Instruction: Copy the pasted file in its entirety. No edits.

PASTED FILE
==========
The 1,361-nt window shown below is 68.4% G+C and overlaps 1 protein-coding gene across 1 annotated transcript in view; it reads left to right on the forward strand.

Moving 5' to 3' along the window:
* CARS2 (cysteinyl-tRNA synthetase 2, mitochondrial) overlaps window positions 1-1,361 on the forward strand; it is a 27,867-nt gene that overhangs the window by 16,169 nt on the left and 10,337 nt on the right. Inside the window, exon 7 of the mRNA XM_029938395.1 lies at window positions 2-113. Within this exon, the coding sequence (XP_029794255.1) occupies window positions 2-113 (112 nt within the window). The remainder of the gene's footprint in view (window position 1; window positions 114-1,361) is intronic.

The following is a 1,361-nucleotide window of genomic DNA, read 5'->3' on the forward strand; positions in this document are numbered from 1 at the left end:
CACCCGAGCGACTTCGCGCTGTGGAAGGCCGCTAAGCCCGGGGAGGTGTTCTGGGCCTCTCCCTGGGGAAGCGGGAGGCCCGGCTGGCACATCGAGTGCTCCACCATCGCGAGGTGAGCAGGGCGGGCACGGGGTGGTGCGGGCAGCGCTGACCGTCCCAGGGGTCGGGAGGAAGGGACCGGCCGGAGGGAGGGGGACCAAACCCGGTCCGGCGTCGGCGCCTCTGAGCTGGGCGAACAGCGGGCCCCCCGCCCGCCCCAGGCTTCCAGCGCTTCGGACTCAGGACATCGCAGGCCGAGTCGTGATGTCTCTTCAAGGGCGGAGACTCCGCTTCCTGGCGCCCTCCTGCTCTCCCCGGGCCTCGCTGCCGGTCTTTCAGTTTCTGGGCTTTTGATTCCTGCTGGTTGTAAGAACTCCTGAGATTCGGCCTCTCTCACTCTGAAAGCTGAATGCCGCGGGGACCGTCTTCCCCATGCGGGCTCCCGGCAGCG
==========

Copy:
The 1,361-nt window shown below is 68.4% G+C and overlaps 1 protein-coding gene across 1 annotated transcript in view; it reads left to right on the forward strand.

Moving 5' to 3' along the window:
* CARS2 (cysteinyl-tRNA synthetase 2, mitochondrial) overlaps window positions 1-1,361 on the forward strand; it is a 27,867-nt gene that overhangs the window by 16,169 nt on the left and 10,337 nt on the right. Inside the window, exon 7 of the mRNA XM_029938395.1 lies at window positions 2-113. Within this exon, the coding sequence (XP_029794255.1) occupies window positions 2-113 (112 nt within the window). The remainder of the gene's footprint in view (window position 1; window positions 114-1,361) is intronic.

The following is a 1,361-nucleotide window of genomic DNA, read 5'->3' on the forward strand; positions in this document are numbered from 1 at the left end:
CACCCGAGCGACTTCGCGCTGTGGAAGGCCGCTAAGCCCGGGGAGGTGTTCTGGGCCTCTCCCTGGGGAAGCGGGAGGCCCGGCTGGCACATCGAGTGCTCCACCATCGCGAGGTGAGCAGGGCGGGCACGGGGTGGTGCGGGCAGCGCTGACCGTCCCAGGGGTCGGGAGGAAGGGACCGGCCGGAGGGAGGGGGACCAAACCCGGTCCGGCGTCGGCGCCTCTGAGCTGGGCGAACAGCGGGCCCCCCGCCCGCCCCAGGCTTCCAGCGCTTCGGACTCAGGACATCGCAGGCCGAGTCGTGATGTCTCTTCAAGGGCGGAGACTCCGCTTCCTGGCGCCCTCCTGCTCTCCCCGGGCCTCGCTGCCGGTCTTTCAGTTTCTGGGCTTTTGATTCCTGCTGGTTGTAAGAACTCCTGAGATTCGGCCTCTCTCACTCTGAAAGCTGAATGCCGCGGGGACCGTCTTCCCCATGCGGGCTCCCGGCAGCG